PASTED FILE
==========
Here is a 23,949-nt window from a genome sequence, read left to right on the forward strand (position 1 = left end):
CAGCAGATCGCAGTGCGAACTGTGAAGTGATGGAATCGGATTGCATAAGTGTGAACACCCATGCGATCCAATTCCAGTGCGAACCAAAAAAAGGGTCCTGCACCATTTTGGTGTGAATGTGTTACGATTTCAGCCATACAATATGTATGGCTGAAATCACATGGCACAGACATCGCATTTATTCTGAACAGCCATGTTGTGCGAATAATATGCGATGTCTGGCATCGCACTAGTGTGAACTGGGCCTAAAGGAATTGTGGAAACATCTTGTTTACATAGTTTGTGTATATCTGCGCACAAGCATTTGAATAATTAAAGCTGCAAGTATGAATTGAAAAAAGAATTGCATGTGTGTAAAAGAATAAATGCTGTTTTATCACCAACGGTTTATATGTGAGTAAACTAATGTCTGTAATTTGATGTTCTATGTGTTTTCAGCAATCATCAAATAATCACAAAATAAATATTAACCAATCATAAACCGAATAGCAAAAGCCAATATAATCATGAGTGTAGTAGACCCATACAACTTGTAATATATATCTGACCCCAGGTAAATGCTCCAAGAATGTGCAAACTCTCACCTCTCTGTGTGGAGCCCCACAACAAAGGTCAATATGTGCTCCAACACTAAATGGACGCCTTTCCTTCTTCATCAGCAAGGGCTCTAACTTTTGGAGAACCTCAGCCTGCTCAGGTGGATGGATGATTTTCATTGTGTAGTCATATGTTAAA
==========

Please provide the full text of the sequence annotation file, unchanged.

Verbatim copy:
Here is a 23,949-nt window from a genome sequence, read left to right on the forward strand (position 1 = left end):
CAGCAGATCGCAGTGCGAACTGTGAAGTGATGGAATCGGATTGCATAAGTGTGAACACCCATGCGATCCAATTCCAGTGCGAACCAAAAAAAGGGTCCTGCACCATTTTGGTGTGAATGTGTTACGATTTCAGCCATACAATATGTATGGCTGAAATCACATGGCACAGACATCGCATTTATTCTGAACAGCCATGTTGTGCGAATAATATGCGATGTCTGGCATCGCACTAGTGTGAACTGGGCCTAAAGGAATTGTGGAAACATCTTGTTTACATAGTTTGTGTATATCTGCGCACAAGCATTTGAATAATTAAAGCTGCAAGTATGAATTGAAAAAAGAATTGCATGTGTGTAAAAGAATAAATGCTGTTTTATCACCAACGGTTTATATGTGAGTAAACTAATGTCTGTAATTTGATGTTCTATGTGTTTTCAGCAATCATCAAATAATCACAAAATAAATATTAACCAATCATAAACCGAATAGCAAAAGCCAATATAATCATGAGTGTAGTAGACCCATACAACTTGTAATATATATCTGACCCCAGGTAAATGCTCCAAGAATGTGCAAACTCTCACCTCTCTGTGTGGAGCCCCACAACAAAGGTCAATATGTGCTCCAACACTAAATGGACGCCTTTCCTTCTTCATCAGCAAGGGCTCTAACTTTTGGAGAACCTCAGCCTGCTCAGGTGGATGGATGATTTTCATTGTGTAGTCATATGTTAAA